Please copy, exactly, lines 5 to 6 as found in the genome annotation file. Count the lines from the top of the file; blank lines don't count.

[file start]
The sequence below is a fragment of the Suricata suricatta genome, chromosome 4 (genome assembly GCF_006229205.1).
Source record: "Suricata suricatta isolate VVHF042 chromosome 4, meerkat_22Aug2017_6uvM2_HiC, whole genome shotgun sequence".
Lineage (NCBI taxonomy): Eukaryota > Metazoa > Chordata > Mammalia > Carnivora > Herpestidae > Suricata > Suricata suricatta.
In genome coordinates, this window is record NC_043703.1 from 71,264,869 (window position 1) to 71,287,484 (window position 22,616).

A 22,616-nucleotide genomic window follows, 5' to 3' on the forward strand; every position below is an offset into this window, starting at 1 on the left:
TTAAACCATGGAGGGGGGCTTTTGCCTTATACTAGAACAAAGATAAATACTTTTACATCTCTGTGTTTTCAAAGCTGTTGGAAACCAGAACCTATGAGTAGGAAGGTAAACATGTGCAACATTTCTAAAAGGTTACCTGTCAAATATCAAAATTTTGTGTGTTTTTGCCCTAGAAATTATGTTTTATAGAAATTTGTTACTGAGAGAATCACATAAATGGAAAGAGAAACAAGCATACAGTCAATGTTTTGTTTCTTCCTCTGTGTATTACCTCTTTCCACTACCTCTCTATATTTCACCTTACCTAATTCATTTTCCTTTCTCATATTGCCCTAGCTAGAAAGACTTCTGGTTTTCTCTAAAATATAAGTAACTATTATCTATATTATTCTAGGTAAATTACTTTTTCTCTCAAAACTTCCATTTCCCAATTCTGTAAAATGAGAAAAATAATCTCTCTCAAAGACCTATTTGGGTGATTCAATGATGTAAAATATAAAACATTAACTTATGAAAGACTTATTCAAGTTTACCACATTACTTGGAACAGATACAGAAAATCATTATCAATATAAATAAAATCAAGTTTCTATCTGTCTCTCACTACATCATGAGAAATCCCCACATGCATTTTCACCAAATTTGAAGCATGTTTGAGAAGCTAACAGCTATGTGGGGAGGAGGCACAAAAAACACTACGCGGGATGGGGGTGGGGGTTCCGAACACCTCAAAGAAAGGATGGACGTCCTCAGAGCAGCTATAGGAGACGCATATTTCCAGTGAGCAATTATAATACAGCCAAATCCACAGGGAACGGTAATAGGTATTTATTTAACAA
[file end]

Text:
A 22,616-nucleotide genomic window follows, 5' to 3' on the forward strand; every position below is an offset into this window, starting at 1 on the left:
TTAAACCATGGAGGGGGGCTTTTGCCTTATACTAGAACAAAGATAAATACTTTTACATCTCTGTGTTTTCAAAGCTGTTGGAAACCAGAACCTATGAGTAGGAAGGTAAACATGTGCAACATTTCTAAAAGGTTACCTGTCAAATATCAAAATTTTGTGTGTTTTTGCCCTAGAAATTATGTTTTATAGAAATTTGTTACTGAGAGAATCACATAAATGGAAAGAGAAACAAGCATACAGTCAATGTTTTGTTTCTTCCTCTGTGTATTACCTCTTTCCACTACCTCTCTATATTTCACCTTACCTAATTCATTTTCCTTTCTCATATTGCCCTAGCTAGAAAGACTTCTGGTTTTCTCTAAAATATAAGTAACTATTATCTATATTATTCTAGGTAAATTACTTTTTCTCTCAAAACTTCCATTTCCCAATTCTGTAAAATGAGAAAAATAATCTCTCTCAAAGACCTATTTGGGTGATTCAATGATGTAAAATATAAAACATTAACTTATGAAAGACTTATTCAAGTTTACCACATTACTTGGAACAGATACAGAAAATCATTATCAATATAAATAAAATCAAGTTTCTATCTGTCTCTCACTACATCATGAGAAATCCCCACATGCATTTTCACCAAATTTGAAGCATGTTTGAGAAGCTAACAGCTATGTGGGGAGGAGGCACAAAAAACACTACGCGGGATGGGGGTGGGGGTTCCGAACACCTCAAAGAAAGGATGGACGTCCTCAGAGCAGCTATAGGAGACGCATATTTCCAGTGAGCAATTATAATACAGCCAAATCCACAGGGAACGGTAATAGGTATTTATTTAACAA